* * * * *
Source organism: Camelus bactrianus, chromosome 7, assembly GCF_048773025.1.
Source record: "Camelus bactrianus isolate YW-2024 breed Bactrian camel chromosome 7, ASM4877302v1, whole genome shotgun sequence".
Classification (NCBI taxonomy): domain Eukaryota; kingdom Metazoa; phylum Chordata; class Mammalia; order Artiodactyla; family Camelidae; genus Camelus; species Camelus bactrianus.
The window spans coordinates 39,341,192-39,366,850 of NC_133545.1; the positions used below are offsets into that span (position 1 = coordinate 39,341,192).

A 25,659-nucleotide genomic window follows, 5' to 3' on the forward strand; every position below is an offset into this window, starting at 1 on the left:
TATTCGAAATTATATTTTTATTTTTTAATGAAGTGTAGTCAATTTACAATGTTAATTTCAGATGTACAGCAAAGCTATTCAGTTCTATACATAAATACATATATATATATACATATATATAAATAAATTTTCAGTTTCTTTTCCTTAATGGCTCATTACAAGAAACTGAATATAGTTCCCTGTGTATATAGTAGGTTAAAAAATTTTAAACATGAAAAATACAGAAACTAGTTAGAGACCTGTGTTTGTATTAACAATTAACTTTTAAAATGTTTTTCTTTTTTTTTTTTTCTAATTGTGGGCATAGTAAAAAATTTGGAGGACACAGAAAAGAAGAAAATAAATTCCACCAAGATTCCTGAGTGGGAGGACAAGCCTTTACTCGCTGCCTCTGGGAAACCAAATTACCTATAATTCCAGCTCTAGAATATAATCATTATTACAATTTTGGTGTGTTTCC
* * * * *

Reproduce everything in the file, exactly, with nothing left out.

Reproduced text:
Source organism: Camelus bactrianus, chromosome 7, assembly GCF_048773025.1.
Source record: "Camelus bactrianus isolate YW-2024 breed Bactrian camel chromosome 7, ASM4877302v1, whole genome shotgun sequence".
Classification (NCBI taxonomy): domain Eukaryota; kingdom Metazoa; phylum Chordata; class Mammalia; order Artiodactyla; family Camelidae; genus Camelus; species Camelus bactrianus.
The window spans coordinates 39,341,192-39,366,850 of NC_133545.1; the positions used below are offsets into that span (position 1 = coordinate 39,341,192).

A 25,659-nucleotide genomic window follows, 5' to 3' on the forward strand; every position below is an offset into this window, starting at 1 on the left:
TATTCGAAATTATATTTTTATTTTTTAATGAAGTGTAGTCAATTTACAATGTTAATTTCAGATGTACAGCAAAGCTATTCAGTTCTATACATAAATACATATATATATATACATATATATAAATAAATTTTCAGTTTCTTTTCCTTAATGGCTCATTACAAGAAACTGAATATAGTTCCCTGTGTATATAGTAGGTTAAAAAATTTTAAACATGAAAAATACAGAAACTAGTTAGAGACCTGTGTTTGTATTAACAATTAACTTTTAAAATGTTTTTCTTTTTTTTTTTTTCTAATTGTGGGCATAGTAAAAAATTTGGAGGACACAGAAAAGAAGAAAATAAATTCCACCAAGATTCCTGAGTGGGAGGACAAGCCTTTACTCGCTGCCTCTGGGAAACCAAATTACCTATAATTCCAGCTCTAGAATATAATCATTATTACAATTTTGGTGTGTTTCC